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Topics - aquarius

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91
Metal / Source of inspiration
« on: February 29, 2012, 10:44:08 PM »
There's a popular myth that regards The Velvet Underground as being the band that never sold many records, but that everyone who bought one was inspired to write music of their own. I found this interesting, not that I personally find their music all that inspiring. But I can think of other music that fits the example either as compositionally dynamic or in having an abundance of simple creative energy, giving rise to many potential variations. In this way it's often the lesser material that inspires the truly great. Just think of what came out of the black/death/thrash prototype genre of the late 80s.

And the real question: Are there any recent metal or ambient records of note that might apply to this idea?

92
Metal / Romanticism naturally prevails
« on: February 11, 2012, 12:54:35 PM »
I came across an interesting couple of paragraphs in an old music history book I'm currently reading (link) which resonates with something I've felt for a while now, if not longer on a purely subconscious level. Any thoughts?
Quote
The wave of stark realism that swept over Europe's music in recent years was a natural phenomenon, with an undoubted origin in primitive sounds such as can be found in "The Ring of the Nibelungs"; and, to illustrate this statement, I would mention in particular the scene in "Gotterdammerung" where the Gibichung vassals assemble for the wedding of Siegfried with Gutrune. Here the din of the cowhorns, interspersed with the fierce shouts of the vassals, belongs to a type of music utterly inhuman and barbaric: savage, lustful, and repellent. From such music to Stravinsky's "Le Sacre du Printemps" is not a far cry. In this unique work the composer abandons himself to the most amazing concatenation of instrumental forces, all intended to convey the impression of a pagan festival in springtime. Nothing is left to the imagination, for the virtuosity of the orchestral technique is masterly in the extreme. We stand aghast at Stravinsky's expressed abhorrence of everything for which music had stood these many centuries. He makes us feel that the very essence of civilization, all beauty and romance, all human endeavour and progress are being ruthlessly swept aside to make room for hideous sounds primitive in origin and atavistic expression. At such a pass do we find the world of orchestral music som twenty tears ago.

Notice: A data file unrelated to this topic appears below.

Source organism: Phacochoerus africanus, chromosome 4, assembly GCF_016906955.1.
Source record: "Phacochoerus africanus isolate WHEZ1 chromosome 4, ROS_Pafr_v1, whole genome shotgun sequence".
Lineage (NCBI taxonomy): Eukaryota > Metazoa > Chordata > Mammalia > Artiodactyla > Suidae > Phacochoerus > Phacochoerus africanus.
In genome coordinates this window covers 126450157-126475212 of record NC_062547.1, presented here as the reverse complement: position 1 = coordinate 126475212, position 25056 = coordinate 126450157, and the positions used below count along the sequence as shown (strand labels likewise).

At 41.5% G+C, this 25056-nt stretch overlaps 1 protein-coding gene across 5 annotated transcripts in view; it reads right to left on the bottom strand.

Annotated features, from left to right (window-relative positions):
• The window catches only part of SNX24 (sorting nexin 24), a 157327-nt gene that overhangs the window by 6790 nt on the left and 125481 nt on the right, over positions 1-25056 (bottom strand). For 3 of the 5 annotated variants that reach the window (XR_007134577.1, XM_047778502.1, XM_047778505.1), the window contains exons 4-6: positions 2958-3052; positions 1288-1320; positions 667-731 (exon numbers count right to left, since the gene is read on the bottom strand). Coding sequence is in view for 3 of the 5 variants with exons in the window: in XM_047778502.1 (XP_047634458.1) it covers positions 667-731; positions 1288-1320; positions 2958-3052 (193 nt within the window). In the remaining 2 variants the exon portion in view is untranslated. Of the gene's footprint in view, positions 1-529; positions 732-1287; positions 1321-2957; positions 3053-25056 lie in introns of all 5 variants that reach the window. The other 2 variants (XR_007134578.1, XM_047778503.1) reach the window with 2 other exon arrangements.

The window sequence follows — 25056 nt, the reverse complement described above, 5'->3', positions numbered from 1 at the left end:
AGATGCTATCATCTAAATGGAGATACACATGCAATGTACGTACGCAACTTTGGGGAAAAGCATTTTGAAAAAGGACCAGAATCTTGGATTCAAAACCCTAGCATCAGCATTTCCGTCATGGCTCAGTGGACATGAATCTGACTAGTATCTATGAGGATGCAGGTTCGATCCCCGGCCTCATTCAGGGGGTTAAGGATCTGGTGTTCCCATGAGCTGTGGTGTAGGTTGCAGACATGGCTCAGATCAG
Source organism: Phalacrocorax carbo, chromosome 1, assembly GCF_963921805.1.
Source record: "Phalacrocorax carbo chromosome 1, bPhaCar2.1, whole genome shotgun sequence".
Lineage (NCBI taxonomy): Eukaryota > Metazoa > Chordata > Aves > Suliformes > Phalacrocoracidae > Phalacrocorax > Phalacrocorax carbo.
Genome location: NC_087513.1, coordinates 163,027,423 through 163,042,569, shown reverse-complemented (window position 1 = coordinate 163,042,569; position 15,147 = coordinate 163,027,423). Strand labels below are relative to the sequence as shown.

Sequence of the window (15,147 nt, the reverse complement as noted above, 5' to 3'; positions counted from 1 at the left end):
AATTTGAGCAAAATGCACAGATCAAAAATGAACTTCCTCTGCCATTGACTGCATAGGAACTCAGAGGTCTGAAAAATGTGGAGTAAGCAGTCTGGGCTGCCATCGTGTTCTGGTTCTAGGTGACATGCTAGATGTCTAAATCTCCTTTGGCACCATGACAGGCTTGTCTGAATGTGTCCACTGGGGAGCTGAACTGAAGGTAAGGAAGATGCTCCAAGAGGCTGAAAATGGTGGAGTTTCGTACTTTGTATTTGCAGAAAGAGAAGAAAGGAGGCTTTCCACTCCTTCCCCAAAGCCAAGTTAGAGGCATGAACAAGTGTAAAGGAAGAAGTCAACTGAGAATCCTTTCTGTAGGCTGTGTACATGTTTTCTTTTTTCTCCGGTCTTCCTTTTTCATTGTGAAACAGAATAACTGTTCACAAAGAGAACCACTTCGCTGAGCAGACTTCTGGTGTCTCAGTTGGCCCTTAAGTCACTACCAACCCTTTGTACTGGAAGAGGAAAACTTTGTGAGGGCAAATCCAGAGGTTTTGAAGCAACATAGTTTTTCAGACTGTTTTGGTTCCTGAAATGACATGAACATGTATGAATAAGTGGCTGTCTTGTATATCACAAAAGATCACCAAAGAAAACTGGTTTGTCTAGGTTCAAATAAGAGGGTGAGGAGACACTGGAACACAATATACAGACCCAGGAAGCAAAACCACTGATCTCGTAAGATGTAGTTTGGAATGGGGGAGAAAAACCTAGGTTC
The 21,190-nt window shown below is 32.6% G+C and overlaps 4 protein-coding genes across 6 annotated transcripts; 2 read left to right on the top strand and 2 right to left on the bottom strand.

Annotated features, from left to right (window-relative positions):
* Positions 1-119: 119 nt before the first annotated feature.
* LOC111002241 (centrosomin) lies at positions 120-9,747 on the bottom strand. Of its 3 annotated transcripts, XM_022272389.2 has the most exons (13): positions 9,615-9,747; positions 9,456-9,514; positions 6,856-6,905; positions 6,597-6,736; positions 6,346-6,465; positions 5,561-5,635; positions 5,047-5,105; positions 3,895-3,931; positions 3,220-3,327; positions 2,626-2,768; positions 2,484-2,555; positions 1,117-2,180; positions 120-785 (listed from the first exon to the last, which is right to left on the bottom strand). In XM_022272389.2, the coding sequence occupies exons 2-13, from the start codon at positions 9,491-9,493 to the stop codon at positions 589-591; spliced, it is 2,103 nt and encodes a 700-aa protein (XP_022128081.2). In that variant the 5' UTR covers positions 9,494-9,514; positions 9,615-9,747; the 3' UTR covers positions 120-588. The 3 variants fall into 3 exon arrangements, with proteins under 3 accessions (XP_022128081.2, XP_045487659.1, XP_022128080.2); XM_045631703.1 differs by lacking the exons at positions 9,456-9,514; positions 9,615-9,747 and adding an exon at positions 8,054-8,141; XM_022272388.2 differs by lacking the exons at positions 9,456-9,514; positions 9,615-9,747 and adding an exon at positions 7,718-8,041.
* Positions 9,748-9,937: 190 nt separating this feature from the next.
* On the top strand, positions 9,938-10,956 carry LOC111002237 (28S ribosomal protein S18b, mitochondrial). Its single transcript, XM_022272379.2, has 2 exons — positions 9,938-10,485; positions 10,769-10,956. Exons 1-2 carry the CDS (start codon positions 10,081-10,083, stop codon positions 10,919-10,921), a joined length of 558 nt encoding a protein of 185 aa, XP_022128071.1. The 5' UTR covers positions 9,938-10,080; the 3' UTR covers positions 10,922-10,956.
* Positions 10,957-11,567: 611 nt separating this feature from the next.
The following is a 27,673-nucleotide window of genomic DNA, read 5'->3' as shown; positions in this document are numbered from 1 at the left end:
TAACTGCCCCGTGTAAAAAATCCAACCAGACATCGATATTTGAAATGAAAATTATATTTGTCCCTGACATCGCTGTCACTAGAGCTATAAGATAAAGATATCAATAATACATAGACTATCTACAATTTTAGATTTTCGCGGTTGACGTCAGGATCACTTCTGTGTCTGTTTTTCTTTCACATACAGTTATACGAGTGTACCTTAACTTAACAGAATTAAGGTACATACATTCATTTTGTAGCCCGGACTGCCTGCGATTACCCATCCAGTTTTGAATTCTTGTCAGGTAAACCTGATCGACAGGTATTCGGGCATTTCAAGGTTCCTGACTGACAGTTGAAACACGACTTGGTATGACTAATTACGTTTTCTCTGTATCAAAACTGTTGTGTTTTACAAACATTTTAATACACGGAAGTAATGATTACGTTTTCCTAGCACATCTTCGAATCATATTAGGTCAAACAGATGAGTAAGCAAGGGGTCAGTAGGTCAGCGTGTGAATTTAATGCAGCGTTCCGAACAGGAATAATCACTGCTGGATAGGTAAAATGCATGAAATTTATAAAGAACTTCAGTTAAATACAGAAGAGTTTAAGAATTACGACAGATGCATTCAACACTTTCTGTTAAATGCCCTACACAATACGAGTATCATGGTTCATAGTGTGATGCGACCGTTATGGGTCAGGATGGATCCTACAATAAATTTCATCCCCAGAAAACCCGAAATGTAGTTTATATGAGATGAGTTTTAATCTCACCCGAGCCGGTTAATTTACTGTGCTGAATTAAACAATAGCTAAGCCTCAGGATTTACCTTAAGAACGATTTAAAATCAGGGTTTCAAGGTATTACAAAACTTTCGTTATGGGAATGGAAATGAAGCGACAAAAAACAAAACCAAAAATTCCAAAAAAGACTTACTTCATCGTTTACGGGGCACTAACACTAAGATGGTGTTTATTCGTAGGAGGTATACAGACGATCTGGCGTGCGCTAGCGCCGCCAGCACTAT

But virtuosity of this kind must come to an end once it has been driven to such extremes. And so it speaks volumes for the common sense of the composer that few have attempted to follow permanently in the footsteps of Stravinsky, despite a certain craze when this composer's poularity was at its height. Had there been any such general desire, music by now might have been in bedlam. From this fate it was saved by the composer's interest in the living world around him and by that spirit of romance from which there is no escape once he is immersed in the creation of orchestral music. Other Stravinskys may come and go, but the results will always be the same. Stark realism must surrender in the end to rational romanticism. Future composers will, I fancy, emulate those of the present day who are content to write for the medium-sized modern orchestra. Atavism in music has had its fling and been found wanting. Cerebral music, too, is on the wane, for it can only succeed in pleasing its own generation and displeasing the next. But if anything can survive in an age of non-classical music it will be music of the romantic kind, for that comes nearest the hearts of men. It may have its weaknesses, and become in its worst moments, lush and unbearable. Still, in the hands of men like Strauss, Elgar, Bax, Delius and Debussy, it says something that holds the interest and stirs the emotions by its oft-expressed beauty. And the further the noise of the great war of 1914-18 recedes into the distance, the nearer will the composer approach music in that spirit of patience without which the great masterpieces of the past could never have been written. Will he, with all his accumulated knowledge of the beauty of instrumental tones evoke in time a new golden age of classical music, in which design and colour will no longer contend for mastery ? I wonder. Limitation of instruments may come before limitation of armaments.